Disaster either way

An Afghan protestor holds a copy of Islam's holy book Quran as he shouts slogans during an anti-US demonstration in Jalalabad. (AP Photo/Rahmat Gul)

In Afghanistan this week, a wave of angry protests has erupted against the behavior of United States military personnel after the Americans, the story goes, didn’t realize what they were doing when they decided to dispose of Islamic religious materials by incinerating them.

There has been popular outrage, followed by official apologies, and explanations that the incident, which took place at a U.S. military base, was a mistake.

It’s one of those puzzling cases in which one doesn’t know which is worse: If the Americans knew what they were doing, it is a disaster, and if they were this careless and didn’t know what they were doing, it is also a disaster.

One would think that by this time, U.S. government personnel would have in place some set of procedures to prevent such incidents from taking place; one doesn’t have to be a scholar to know about the issue of religious sensitivities, particularly in the Muslim world, when it comes to Qurans and other matters of faith.

Whether it was a half century ago, when India saw protests over a British newspaper’s depiction of the Prophet Mohammad, or the more recent Danish cartoon controversy, there are plenty of reminders of how heading into such waters will inevitably generate controversy and anger.

It is difficult to know what to make of the actions of the American military personnel, and whether they should be attributed to innocent ignorance, or a more cynical nonchalance, that such actions “don’t matter.”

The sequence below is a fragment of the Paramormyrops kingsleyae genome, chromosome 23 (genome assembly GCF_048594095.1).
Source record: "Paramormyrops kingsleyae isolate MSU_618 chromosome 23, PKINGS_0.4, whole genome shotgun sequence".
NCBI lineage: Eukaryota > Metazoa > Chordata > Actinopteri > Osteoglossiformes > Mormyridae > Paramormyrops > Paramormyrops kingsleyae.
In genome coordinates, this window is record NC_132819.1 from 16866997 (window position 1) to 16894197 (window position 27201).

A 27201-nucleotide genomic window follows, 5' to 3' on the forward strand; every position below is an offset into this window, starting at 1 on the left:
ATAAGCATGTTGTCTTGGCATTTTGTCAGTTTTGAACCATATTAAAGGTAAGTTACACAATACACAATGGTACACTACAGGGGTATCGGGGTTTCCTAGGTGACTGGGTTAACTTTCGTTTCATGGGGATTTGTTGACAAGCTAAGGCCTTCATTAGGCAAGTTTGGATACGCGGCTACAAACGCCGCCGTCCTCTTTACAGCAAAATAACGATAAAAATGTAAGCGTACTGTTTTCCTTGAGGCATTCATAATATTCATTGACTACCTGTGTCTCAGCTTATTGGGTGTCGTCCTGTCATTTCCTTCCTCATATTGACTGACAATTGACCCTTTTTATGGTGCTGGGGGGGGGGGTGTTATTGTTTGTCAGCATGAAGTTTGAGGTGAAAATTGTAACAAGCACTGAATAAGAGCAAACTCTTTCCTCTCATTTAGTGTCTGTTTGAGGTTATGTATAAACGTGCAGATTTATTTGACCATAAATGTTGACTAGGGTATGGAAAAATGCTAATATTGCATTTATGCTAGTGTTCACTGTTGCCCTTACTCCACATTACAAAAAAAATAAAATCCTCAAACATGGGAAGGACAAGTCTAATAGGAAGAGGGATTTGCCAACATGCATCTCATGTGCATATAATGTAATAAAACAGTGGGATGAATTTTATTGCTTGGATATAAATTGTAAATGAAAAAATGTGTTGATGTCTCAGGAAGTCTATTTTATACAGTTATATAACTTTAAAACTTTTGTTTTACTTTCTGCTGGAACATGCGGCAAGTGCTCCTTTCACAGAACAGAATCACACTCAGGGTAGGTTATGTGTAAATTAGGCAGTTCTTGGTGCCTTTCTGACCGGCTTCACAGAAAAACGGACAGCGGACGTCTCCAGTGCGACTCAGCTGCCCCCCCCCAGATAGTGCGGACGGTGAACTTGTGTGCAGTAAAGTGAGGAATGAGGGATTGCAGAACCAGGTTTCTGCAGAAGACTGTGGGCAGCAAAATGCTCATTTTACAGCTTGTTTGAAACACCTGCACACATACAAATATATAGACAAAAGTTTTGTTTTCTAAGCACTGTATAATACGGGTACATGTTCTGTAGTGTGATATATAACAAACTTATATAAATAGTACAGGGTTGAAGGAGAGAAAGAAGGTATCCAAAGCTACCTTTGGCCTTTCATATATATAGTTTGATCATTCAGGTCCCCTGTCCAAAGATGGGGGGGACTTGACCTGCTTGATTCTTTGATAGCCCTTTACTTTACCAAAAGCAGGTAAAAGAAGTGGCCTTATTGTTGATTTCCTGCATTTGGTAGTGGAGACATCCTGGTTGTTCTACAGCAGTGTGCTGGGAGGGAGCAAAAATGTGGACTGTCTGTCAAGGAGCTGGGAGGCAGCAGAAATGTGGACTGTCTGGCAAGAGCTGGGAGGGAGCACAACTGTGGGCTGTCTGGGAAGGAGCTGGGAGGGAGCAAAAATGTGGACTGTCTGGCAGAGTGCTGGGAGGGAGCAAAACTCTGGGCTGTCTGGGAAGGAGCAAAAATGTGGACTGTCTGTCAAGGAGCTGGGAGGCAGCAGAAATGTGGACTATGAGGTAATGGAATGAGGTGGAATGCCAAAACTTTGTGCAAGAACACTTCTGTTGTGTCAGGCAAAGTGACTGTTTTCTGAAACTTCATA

In each case, tremendous damage is done – to people’s religious sensitivities, and to the innocent victims of violence when street protests get out of hand.

The U.S. government simply needs to address the issue and take proactive steps to ensure that it isn’t repeated. First of all, U.S. authorities should be aware of the fact that a Quran is a Quran, a book that happens to be holy to thousands of American military personnel.

Moreover, there should be a review of whether tossing “religious materials” into a heap and setting them on fire is even the proper way to act in the first place. Retaining them, in order to allow interested parties to study them, would be a more prudent policy then simply lighting a bonfire.

The U.S. has no shortage of public relations disasters as it pursues its strange policy of “stabilization” in Afghanistan. American officials talk about winning hearts and minds but pursue disastrous policies and make horrendous mistakes, which have real-world consequences. The use of drone and other aircraft to conduct an unending series of bombings in a country such as Afghanistan has led to “mistake” after mistake, in the form of innocent civilian casualties.

Washington requires a policy and a system of accountability to prevent such worrying, destabilizing “mistakes.”

A version of this article appeared in the print edition of The Daily Star on February 24, 2012, on page 7.




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